Monthly Article Archives: October 2012

The People from Whom We Gather StrengthRobert Brooks, Ph.D.

In my writings and presentations about the theme of resilience I always highlight the notion of a “charismatic adult,” a term introduced by the late psychologist Julius Segal. I cited him in last month’s article. Segal, in his discussion of the journeys of children who triumphed over adversity, defined such an adult as one from whom “a child or adolescent gathers strength.” I was immediately drawn to this definition when I first read it in an article written by Segal in 1988. I found the image of “gathering strength” not only to be very powerful but in concert with a major finding in the resilience research literature. When adults who had overcome challenging childhoods were asked to reflect upon what factors contributed to their perseverance and hope, an almost universal response was that there was at least one adult in their lives who steadfastly believed in and supported them. Their resilience was rooted in great part in their interaction with this charismatic adult. My long-time friend and colleague Sam Goldstein and I expanded upon the age range in which charismatic adults have influence. We emphasized that not only youngsters but adults as well need the presence of such figures in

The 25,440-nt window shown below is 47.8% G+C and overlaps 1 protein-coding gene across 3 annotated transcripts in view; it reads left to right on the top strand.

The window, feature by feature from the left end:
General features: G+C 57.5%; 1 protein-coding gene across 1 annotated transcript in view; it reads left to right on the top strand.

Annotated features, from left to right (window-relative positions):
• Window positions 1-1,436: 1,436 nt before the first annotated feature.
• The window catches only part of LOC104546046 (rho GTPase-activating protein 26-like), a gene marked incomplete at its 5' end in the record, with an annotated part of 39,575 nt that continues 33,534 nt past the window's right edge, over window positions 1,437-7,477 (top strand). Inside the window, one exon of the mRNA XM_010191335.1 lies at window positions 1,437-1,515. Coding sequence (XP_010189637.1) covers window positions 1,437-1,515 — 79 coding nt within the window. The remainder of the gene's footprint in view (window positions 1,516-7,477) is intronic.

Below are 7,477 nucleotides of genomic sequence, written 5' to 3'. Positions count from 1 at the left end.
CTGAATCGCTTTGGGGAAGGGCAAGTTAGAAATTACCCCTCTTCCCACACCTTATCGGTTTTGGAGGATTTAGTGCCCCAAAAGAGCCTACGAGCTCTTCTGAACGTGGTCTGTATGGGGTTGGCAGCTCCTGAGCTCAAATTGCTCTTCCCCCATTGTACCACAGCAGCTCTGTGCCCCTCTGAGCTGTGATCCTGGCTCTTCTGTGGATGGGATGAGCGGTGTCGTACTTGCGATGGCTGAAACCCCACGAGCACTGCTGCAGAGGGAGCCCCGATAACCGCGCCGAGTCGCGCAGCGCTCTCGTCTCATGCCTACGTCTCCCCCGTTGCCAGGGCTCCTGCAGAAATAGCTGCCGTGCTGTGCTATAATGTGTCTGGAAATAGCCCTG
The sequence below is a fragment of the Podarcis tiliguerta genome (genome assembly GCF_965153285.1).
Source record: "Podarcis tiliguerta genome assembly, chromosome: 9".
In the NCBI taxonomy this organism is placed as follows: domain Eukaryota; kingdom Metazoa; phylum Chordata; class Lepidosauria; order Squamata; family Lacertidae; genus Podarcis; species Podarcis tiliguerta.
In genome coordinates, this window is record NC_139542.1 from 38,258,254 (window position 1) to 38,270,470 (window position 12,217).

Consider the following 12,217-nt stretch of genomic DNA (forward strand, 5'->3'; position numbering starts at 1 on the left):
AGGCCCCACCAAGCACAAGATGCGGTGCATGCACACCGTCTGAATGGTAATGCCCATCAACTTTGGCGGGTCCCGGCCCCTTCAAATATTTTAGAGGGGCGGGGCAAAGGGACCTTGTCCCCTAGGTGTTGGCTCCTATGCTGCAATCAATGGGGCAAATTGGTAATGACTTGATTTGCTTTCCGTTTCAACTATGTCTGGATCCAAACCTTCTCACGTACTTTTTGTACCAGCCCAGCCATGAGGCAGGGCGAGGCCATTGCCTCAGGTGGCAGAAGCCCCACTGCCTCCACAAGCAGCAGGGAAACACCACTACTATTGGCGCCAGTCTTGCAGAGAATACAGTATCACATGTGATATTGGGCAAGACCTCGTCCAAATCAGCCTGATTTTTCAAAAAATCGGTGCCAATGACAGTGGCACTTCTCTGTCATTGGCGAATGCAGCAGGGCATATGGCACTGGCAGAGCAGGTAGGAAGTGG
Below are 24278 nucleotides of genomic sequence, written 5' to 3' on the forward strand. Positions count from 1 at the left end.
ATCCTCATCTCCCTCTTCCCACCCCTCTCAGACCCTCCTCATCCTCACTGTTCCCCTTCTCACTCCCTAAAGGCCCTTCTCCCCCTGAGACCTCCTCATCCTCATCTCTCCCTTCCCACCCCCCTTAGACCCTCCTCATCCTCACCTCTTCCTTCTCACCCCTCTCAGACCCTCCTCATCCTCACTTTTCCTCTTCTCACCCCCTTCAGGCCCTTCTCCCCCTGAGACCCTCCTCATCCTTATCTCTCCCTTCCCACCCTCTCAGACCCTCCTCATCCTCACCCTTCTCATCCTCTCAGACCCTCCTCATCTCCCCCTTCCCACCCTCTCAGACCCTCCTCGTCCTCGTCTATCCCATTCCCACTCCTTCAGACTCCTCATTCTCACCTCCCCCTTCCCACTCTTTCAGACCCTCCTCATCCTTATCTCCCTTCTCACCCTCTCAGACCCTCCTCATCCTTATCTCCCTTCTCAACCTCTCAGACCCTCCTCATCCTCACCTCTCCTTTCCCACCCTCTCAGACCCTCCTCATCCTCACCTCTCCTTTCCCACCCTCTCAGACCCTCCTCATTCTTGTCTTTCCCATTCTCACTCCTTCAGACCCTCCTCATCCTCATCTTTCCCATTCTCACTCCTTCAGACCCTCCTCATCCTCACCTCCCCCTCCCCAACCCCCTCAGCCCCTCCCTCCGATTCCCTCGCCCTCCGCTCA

Article Archive